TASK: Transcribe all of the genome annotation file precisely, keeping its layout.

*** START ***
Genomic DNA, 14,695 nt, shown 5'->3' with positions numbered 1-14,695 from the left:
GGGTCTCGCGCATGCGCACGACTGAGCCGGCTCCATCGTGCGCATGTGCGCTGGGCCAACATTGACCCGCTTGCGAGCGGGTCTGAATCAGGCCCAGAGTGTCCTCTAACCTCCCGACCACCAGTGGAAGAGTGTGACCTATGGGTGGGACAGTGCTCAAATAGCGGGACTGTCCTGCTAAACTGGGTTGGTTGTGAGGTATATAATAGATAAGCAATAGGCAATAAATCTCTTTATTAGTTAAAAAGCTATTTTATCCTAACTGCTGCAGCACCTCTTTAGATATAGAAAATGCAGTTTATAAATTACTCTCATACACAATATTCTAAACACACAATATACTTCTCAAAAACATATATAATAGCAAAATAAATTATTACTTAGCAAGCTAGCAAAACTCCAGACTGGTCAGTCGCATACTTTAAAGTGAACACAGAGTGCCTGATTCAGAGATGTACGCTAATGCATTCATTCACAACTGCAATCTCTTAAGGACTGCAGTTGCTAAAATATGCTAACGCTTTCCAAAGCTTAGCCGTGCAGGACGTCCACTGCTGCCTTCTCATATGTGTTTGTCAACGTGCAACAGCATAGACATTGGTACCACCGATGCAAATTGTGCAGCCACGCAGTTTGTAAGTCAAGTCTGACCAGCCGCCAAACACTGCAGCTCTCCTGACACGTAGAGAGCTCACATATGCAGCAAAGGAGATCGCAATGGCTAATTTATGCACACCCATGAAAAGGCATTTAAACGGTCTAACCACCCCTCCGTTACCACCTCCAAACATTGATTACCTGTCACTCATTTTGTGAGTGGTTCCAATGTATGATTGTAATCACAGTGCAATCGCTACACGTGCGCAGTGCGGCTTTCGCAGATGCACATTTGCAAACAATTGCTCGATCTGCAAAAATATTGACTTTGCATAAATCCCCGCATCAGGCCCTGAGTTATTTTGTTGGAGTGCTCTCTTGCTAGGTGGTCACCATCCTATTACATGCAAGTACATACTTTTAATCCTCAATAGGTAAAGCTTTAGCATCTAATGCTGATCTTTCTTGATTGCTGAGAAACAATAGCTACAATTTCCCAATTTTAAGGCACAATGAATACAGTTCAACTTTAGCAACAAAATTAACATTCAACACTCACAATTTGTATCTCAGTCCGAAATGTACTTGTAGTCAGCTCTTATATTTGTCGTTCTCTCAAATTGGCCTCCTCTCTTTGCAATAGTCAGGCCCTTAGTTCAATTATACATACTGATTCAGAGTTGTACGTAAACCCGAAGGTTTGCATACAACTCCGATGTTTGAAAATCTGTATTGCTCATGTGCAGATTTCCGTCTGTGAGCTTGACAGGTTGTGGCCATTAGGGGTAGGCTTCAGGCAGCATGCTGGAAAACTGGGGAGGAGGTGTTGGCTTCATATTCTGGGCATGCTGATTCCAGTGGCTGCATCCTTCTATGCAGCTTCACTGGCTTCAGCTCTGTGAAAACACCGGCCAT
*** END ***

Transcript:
Genomic DNA, 14,695 nt, shown 5'->3' with positions numbered 1-14,695 from the left:
GGGTCTCGCGCATGCGCACGACTGAGCCGGCTCCATCGTGCGCATGTGCGCTGGGCCAACATTGACCCGCTTGCGAGCGGGTCTGAATCAGGCCCAGAGTGTCCTCTAACCTCCCGACCACCAGTGGAAGAGTGTGACCTATGGGTGGGACAGTGCTCAAATAGCGGGACTGTCCTGCTAAACTGGGTTGGTTGTGAGGTATATAATAGATAAGCAATAGGCAATAAATCTCTTTATTAGTTAAAAAGCTATTTTATCCTAACTGCTGCAGCACCTCTTTAGATATAGAAAATGCAGTTTATAAATTACTCTCATACACAATATTCTAAACACACAATATACTTCTCAAAAACATATATAATAGCAAAATAAATTATTACTTAGCAAGCTAGCAAAACTCCAGACTGGTCAGTCGCATACTTTAAAGTGAACACAGAGTGCCTGATTCAGAGATGTACGCTAATGCATTCATTCACAACTGCAATCTCTTAAGGACTGCAGTTGCTAAAATATGCTAACGCTTTCCAAAGCTTAGCCGTGCAGGACGTCCACTGCTGCCTTCTCATATGTGTTTGTCAACGTGCAACAGCATAGACATTGGTACCACCGATGCAAATTGTGCAGCCACGCAGTTTGTAAGTCAAGTCTGACCAGCCGCCAAACACTGCAGCTCTCCTGACACGTAGAGAGCTCACATATGCAGCAAAGGAGATCGCAATGGCTAATTTATGCACACCCATGAAAAGGCATTTAAACGGTCTAACCACCCCTCCGTTACCACCTCCAAACATTGATTACCTGTCACTCATTTTGTGAGTGGTTCCAATGTATGATTGTAATCACAGTGCAATCGCTACACGTGCGCAGTGCGGCTTTCGCAGATGCACATTTGCAAACAATTGCTCGATCTGCAAAAATATTGACTTTGCATAAATCCCCGCATCAGGCCCTGAGTTATTTTGTTGGAGTGCTCTCTTGCTAGGTGGTCACCATCCTATTACATGCAAGTACATACTTTTAATCCTCAATAGGTAAAGCTTTAGCATCTAATGCTGATCTTTCTTGATTGCTGAGAAACAATAGCTACAATTTCCCAATTTTAAGGCACAATGAATACAGTTCAACTTTAGCAACAAAATTAACATTCAACACTCACAATTTGTATCTCAGTCCGAAATGTACTTGTAGTCAGCTCTTATATTTGTCGTTCTCTCAAATTGGCCTCCTCTCTTTGCAATAGTCAGGCCCTTAGTTCAATTATACATACTGATTCAGAGTTGTACGTAAACCCGAAGGTTTGCATACAACTCCGATGTTTGAAAATCTGTATTGCTCATGTGCAGATTTCCGTCTGTGAGCTTGACAGGTTGTGGCCATTAGGGGTAGGCTTCAGGCAGCATGCTGGAAAACTGGGGAGGAGGTGTTGGCTTCATATTCTGGGCATGCTGATTCCAGTGGCTGCATCCTTCTATGCAGCTTCACTGGCTTCAGCTCTGTGAAAACACCGGCCAT